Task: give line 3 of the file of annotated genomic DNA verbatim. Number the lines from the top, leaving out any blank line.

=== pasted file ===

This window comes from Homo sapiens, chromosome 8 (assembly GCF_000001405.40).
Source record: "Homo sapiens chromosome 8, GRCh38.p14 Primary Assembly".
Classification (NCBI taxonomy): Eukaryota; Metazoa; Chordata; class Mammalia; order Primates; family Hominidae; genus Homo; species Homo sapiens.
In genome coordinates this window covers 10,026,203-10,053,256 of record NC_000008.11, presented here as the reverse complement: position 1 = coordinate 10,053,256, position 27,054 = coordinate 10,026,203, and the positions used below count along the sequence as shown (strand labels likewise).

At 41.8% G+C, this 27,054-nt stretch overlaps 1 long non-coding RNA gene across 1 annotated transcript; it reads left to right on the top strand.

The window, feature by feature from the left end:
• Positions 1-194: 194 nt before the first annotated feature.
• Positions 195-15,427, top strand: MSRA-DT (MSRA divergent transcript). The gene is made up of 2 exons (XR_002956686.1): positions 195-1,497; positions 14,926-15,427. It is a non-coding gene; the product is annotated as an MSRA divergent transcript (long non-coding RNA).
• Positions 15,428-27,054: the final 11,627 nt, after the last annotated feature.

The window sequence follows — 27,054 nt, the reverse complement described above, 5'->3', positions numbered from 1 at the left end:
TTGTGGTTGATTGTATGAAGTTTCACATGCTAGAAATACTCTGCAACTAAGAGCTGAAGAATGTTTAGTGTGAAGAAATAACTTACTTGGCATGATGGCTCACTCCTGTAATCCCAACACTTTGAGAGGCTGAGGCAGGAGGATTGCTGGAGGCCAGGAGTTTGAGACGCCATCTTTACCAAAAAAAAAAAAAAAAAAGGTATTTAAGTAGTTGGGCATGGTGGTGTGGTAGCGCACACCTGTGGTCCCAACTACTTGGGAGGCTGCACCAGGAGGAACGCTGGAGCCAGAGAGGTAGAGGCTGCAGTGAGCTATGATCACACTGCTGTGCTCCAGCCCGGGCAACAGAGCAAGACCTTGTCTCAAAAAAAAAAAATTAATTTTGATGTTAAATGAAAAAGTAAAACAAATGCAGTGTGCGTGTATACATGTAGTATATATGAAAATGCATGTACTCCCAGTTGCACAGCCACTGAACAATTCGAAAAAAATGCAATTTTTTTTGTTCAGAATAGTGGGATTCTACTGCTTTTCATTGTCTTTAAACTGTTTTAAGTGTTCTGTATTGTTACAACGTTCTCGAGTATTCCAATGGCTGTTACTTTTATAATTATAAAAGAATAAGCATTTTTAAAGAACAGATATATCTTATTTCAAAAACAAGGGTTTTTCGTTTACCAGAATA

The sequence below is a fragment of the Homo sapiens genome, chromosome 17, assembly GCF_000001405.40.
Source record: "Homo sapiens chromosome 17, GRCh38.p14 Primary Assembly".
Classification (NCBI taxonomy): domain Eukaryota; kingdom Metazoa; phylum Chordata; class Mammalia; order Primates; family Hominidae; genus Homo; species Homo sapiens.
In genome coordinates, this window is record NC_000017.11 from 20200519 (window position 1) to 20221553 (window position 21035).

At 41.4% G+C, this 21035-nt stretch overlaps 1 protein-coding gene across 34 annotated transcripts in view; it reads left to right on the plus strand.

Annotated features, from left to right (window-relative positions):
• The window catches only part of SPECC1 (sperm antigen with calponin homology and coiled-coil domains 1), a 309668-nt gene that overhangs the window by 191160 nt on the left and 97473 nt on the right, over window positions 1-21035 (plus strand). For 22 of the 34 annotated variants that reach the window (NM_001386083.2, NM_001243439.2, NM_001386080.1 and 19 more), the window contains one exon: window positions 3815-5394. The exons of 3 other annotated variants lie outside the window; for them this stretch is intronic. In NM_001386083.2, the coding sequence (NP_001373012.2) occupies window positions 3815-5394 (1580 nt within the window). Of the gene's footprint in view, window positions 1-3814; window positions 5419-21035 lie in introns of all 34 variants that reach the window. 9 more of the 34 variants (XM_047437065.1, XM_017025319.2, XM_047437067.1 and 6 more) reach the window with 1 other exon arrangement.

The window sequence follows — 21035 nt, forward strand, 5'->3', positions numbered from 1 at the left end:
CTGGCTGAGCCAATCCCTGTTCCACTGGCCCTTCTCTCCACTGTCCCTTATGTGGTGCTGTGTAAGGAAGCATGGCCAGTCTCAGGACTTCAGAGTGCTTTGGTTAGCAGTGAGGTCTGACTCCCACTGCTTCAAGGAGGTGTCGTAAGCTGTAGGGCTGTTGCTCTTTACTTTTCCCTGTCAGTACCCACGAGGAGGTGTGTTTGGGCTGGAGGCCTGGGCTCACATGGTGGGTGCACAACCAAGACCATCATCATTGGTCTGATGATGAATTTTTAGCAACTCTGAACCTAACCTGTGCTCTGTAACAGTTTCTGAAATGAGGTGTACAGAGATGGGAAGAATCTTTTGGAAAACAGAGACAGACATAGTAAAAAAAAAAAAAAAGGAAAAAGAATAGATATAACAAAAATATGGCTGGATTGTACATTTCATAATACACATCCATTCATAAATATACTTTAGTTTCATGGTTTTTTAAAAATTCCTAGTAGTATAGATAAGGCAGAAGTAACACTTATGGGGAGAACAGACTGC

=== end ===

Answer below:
Classification (NCBI taxonomy): Eukaryota; Metazoa; Chordata; class Mammalia; order Primates; family Hominidae; genus Homo; species Homo sapiens.